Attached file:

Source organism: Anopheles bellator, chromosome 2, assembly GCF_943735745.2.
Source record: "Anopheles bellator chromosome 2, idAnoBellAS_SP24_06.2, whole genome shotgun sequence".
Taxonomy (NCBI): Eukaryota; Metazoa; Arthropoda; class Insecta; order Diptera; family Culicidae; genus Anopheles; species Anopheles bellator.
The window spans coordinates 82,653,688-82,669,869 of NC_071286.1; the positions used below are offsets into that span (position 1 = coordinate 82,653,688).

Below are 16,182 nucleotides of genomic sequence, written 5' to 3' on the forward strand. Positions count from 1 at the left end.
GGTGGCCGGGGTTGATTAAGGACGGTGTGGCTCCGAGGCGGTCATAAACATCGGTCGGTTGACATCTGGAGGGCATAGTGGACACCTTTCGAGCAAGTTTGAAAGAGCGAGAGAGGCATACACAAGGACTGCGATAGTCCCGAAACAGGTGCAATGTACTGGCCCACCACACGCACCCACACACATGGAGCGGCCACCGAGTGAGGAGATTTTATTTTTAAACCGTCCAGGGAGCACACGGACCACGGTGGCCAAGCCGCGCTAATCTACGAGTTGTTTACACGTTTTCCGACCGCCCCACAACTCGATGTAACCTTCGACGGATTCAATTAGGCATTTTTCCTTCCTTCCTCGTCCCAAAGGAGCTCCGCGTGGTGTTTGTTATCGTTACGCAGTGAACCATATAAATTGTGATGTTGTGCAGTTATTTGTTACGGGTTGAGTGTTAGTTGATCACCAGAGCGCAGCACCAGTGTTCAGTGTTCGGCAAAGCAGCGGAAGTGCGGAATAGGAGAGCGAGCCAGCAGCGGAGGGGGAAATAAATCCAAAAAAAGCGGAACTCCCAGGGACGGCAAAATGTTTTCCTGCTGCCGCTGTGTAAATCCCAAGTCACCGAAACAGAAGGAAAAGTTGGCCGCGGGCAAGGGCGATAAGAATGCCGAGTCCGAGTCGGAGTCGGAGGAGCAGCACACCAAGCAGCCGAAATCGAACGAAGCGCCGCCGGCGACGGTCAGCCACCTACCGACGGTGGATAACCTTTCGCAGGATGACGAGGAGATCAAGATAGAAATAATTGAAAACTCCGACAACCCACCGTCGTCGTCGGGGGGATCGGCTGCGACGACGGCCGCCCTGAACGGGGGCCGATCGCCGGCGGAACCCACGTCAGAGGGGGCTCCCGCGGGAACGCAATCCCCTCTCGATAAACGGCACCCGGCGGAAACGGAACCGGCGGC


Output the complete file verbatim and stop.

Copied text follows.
Source organism: Anopheles bellator, chromosome 2, assembly GCF_943735745.2.
Source record: "Anopheles bellator chromosome 2, idAnoBellAS_SP24_06.2, whole genome shotgun sequence".
Taxonomy (NCBI): Eukaryota; Metazoa; Arthropoda; class Insecta; order Diptera; family Culicidae; genus Anopheles; species Anopheles bellator.
The window spans coordinates 82,653,688-82,669,869 of NC_071286.1; the positions used below are offsets into that span (position 1 = coordinate 82,653,688).

Below are 16,182 nucleotides of genomic sequence, written 5' to 3' on the forward strand. Positions count from 1 at the left end.
GGTGGCCGGGGTTGATTAAGGACGGTGTGGCTCCGAGGCGGTCATAAACATCGGTCGGTTGACATCTGGAGGGCATAGTGGACACCTTTCGAGCAAGTTTGAAAGAGCGAGAGAGGCATACACAAGGACTGCGATAGTCCCGAAACAGGTGCAATGTACTGGCCCACCACACGCACCCACACACATGGAGCGGCCACCGAGTGAGGAGATTTTATTTTTAAACCGTCCAGGGAGCACACGGACCACGGTGGCCAAGCCGCGCTAATCTACGAGTTGTTTACACGTTTTCCGACCGCCCCACAACTCGATGTAACCTTCGACGGATTCAATTAGGCATTTTTCCTTCCTTCCTCGTCCCAAAGGAGCTCCGCGTGGTGTTTGTTATCGTTACGCAGTGAACCATATAAATTGTGATGTTGTGCAGTTATTTGTTACGGGTTGAGTGTTAGTTGATCACCAGAGCGCAGCACCAGTGTTCAGTGTTCGGCAAAGCAGCGGAAGTGCGGAATAGGAGAGCGAGCCAGCAGCGGAGGGGGAAATAAATCCAAAAAAAGCGGAACTCCCAGGGACGGCAAAATGTTTTCCTGCTGCCGCTGTGTAAATCCCAAGTCACCGAAACAGAAGGAAAAGTTGGCCGCGGGCAAGGGCGATAAGAATGCCGAGTCCGAGTCGGAGTCGGAGGAGCAGCACACCAAGCAGCCGAAATCGAACGAAGCGCCGCCGGCGACGGTCAGCCACCTACCGACGGTGGATAACCTTTCGCAGGATGACGAGGAGATCAAGATAGAAATAATTGAAAACTCCGACAACCCACCGTCGTCGTCGGGGGGATCGGCTGCGACGACGGCCGCCCTGAACGGGGGCCGATCGCCGGCGGAACCCACGTCAGAGGGGGCTCCCGCGGGAACGCAATCCCCTCTCGATAAACGGCACCCGGCGGAAACGGAACCGGCGGC